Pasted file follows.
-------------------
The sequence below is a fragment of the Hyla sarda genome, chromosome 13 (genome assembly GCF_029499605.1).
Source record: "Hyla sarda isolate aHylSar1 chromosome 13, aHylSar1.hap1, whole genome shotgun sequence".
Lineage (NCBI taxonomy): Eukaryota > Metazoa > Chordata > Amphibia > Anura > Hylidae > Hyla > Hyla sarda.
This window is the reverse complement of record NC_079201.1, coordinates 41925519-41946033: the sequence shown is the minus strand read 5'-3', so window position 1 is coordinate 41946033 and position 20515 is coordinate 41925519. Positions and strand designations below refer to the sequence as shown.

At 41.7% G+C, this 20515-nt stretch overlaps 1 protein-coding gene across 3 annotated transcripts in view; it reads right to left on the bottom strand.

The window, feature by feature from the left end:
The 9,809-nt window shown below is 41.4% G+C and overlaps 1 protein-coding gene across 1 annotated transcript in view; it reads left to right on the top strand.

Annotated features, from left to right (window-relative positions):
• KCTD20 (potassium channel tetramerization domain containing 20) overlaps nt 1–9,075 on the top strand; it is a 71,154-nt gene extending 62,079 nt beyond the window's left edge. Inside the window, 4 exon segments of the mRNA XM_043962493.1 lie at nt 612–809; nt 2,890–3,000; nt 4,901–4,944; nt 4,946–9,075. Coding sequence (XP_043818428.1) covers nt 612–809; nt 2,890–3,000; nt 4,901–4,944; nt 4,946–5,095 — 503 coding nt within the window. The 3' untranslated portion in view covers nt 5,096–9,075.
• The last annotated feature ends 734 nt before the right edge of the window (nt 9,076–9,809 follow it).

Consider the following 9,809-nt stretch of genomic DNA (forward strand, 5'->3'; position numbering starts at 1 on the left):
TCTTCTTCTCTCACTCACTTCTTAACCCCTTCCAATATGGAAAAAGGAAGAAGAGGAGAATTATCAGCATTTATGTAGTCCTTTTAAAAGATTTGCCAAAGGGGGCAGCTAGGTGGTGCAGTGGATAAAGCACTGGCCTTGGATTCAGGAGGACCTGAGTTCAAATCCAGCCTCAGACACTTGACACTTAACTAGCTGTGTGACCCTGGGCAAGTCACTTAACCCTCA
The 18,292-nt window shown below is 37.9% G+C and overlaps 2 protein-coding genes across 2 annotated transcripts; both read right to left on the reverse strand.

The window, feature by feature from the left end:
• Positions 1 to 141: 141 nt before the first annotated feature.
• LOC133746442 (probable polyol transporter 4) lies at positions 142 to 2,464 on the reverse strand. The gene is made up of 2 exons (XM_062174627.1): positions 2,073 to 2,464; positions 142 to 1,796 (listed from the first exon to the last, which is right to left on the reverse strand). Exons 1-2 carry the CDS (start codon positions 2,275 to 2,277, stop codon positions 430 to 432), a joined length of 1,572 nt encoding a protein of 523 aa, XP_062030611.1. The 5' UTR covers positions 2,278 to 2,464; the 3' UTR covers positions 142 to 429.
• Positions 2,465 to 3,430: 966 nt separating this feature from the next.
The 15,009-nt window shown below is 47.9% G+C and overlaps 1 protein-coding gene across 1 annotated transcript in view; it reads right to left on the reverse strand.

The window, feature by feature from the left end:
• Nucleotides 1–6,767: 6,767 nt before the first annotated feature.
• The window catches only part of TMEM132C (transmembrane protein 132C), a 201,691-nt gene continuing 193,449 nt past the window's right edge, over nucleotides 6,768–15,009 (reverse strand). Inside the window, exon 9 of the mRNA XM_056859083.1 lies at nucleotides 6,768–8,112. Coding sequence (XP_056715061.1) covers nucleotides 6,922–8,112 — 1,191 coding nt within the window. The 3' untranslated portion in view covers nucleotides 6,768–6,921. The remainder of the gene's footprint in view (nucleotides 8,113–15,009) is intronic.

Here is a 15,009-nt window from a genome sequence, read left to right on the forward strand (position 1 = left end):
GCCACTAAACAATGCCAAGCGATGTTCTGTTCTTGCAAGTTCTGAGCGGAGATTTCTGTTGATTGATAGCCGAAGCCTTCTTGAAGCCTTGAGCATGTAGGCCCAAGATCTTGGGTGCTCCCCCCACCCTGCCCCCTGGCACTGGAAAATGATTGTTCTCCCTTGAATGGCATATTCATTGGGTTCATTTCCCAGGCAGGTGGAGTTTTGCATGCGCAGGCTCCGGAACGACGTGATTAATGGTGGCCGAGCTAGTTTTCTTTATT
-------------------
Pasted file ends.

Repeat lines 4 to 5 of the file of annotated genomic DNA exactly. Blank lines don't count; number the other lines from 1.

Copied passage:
This window is the reverse complement of record NC_079201.1, coordinates 41925519-41946033: the sequence shown is the minus strand read 5'-3', so window position 1 is coordinate 41946033 and position 20515 is coordinate 41925519. Positions and strand designations below refer to the sequence as shown.

At 41.7% G+C, this 20515-nt stretch overlaps 1 protein-coding gene across 3 annotated transcripts in view; it reads right to left on the bottom strand.